News in August 2013
News in August 2013
ECSTATIC NATION received a great review, and was editor’s choice, in The New York Times Book Review: “Wineapple makes good use of her gift…of communicating vast amounts of information in lively, cogent prose....The result is a masterly, deeply moving record of a crucial period in American history.” She was also interviewed on the August 11, 2013 edition of the Inside the New York Times Books Review Podcast.
Essays from Wayne Koestenbaum’s MY 1980’s AND OTHER ESSAYS were excerpted in on the New Yorker blog and on The Nervous Breakdown. Wayne Koestenbaum was also interviewed in Daily Beast Book Bag, discussing his five favorite books from the ‘80s; in the Oxford University Press, discussing the book’s inspiration; and on The Nervous Breakdown, in its regular “self-interview” feature. Farrar, Straus & Giroux published the book on August 13, 2013.
Josh Weil’s essay “How to Be a Man” was published in Esquire. The magazine has teamed with Narrative 4 for its ongoing project to produce a collection of stories by more than 100 of the world's greatest authors. Narrative 4 is a story exchange program founded by a group of authors, artists, musicians, educators, students and activists dedicated to creating social change. Weil’s first book, THE NEW VALLEY was published in May 2010 and his first novel, THE GREAT GLASS SEA, is forthcoming from Grove Atlantic in early 2014.
THE NEVER LIST is currently #20 on the UK hardcover bestseller list. The book was also recently reviewed by The Guardian which raved that “The Never List is still a read-in-one-go sort of book, and if you're after a genuinely disturbing thriller to take on holiday this summer, it'll be hard to beat.” Pam Dorman Books/Viking published in the U.S. on July 16, 2013.
Wayne Koestenbaum’s MY 1980’s AND OTHER ESSAYS was reviewed in Flavorwire, the Atlantic, the Chicago Tribune, and Lambda Literary. The Atlantic said, “Koestenbaum elevates pop culture discourse,” while Flavorwire called Koestenbaum “one of our most original essayists” and the book “one of the best accounts of how writers wrote about, lived, and worked in that decade of greed and conservatism.”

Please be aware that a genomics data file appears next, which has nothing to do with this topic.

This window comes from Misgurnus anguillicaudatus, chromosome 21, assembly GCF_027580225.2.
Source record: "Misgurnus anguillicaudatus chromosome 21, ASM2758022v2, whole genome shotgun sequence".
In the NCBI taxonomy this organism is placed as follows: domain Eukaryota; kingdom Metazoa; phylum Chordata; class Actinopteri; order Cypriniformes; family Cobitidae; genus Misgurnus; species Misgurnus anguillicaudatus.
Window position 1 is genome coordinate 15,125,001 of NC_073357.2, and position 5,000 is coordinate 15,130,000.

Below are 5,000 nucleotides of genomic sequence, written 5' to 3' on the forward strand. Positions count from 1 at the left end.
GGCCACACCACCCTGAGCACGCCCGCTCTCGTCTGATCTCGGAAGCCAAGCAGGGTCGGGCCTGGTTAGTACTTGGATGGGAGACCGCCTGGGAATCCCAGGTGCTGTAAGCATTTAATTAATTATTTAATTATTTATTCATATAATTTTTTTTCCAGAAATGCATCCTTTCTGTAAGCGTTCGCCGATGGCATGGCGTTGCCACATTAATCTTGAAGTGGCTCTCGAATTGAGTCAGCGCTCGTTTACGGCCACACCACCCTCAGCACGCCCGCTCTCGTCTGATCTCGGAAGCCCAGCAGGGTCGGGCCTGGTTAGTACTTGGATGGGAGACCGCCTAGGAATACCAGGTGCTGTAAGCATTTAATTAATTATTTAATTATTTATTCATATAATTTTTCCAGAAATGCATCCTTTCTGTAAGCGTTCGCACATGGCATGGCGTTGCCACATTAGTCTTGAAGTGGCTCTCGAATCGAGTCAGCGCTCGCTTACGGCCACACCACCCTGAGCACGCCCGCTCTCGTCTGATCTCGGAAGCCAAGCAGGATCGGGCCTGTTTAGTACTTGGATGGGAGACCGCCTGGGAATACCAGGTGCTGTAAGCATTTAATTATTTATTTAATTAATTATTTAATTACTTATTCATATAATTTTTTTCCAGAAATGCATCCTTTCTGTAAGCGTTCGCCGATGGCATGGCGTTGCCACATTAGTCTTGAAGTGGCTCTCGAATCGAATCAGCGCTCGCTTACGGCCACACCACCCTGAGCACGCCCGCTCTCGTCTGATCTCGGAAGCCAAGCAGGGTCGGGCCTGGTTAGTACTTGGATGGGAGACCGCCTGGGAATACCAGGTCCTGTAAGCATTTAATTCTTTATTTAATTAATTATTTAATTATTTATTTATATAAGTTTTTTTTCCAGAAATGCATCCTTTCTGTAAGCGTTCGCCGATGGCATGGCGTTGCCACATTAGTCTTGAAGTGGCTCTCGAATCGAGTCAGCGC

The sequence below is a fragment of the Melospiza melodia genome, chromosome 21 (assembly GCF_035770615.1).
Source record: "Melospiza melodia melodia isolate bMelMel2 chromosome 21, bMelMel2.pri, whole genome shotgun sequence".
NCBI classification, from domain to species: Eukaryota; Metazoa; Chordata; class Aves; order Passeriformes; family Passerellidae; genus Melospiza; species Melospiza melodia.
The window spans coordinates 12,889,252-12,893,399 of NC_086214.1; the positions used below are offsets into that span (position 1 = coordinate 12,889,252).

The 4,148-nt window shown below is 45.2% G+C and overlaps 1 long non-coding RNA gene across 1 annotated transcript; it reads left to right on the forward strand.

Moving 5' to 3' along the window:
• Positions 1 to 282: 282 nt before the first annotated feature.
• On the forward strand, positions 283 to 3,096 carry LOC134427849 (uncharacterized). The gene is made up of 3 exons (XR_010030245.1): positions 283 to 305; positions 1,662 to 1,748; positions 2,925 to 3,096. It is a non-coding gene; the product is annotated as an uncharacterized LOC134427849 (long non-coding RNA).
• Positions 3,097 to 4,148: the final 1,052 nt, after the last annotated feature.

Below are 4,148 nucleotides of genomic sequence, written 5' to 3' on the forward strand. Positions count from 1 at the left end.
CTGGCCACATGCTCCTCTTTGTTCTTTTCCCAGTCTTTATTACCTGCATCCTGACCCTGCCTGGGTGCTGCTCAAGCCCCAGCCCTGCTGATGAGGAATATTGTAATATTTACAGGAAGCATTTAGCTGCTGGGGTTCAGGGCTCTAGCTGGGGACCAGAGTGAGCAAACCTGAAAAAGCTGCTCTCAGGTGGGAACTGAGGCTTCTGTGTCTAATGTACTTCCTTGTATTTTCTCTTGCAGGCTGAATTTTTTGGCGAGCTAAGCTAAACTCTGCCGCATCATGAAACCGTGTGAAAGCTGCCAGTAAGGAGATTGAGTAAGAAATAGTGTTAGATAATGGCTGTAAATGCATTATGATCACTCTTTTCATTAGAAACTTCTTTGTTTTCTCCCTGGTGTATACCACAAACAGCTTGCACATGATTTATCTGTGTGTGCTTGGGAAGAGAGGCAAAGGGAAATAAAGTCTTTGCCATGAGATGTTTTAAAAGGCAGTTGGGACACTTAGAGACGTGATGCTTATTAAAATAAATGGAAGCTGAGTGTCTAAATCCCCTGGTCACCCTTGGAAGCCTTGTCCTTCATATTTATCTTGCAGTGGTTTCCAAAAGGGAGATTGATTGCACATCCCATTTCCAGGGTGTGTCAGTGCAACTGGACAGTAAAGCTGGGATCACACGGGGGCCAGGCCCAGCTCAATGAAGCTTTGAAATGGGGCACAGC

Choire Sicha’s VERY RECENT HISTORY: AN ENTIRELY FACTUAL ACCOUNT OF A YEAR (c. AD 2009) IN A LARGE CITY has been reviewed by the New Yorker blog and NPR Books. The book has also been featured in Time Magazine, New York Magazine, GQ and Interview. The New Yorker blog calls Sicha “one of the most esteemed documentarians of the Internet’s eternal present” and says that “What Sicha has written is exultant in a way no mere clever premise can be.”
Kirkus Reviews says, “Patterson writes a family saga of class and money, power and pretense, love and loyalty. Think The Thorn Birds or Rich Man, Poor Man among the Martha’s Vineyard moneyed set.” Quercus will publish LOSS OF INNOCENCE in the U.S. on October 1, 2013.
SAFE KIDS, SMART PARENTS by Jaycee Dugard’s personal therapist and leading family psychologist, Rebecca Bailey and her sister Elizabeth Bailey, was reviewed in the July 2013 issue of BOOKLIST, which said: "The information imparted is valid and worthy of note. Final chapters deal with how to discuss the topic of safety with children of various ages. All in all, quite a useful resource.” Simon & Schuster published the book on June 11, 2013.
Library Journal gives LOSS OF INNOCENCE a starred review, saying, “A title that is dripping with summer diversions, youthful passion and ideals, class tensions, and familial disruptions makes for wonderful reading whatever the season.” Quercus will publish LOSS OF INNOCENCE in the U.S. on October 1, 2013.
Josh Weil published the article “In Mongolia, the Skyline by the Steppes” in the New York Times. Grove Atlantic published his first book, THE NEW VALLEY on May 11, 2010. His first novel, THE GREAT GLASS SEA, is forthcoming from Grove Atlantic in late 2013.
Wayne Koestenbaum’s MY 1980S & OTHER ESSAYS was featured on the New Yorker’s Book Blog under “Books To Watch Out For: August,” saying, “These essays combine personal reflections and cultural criticism in Koestenbaum’s lavish, fragmented style.”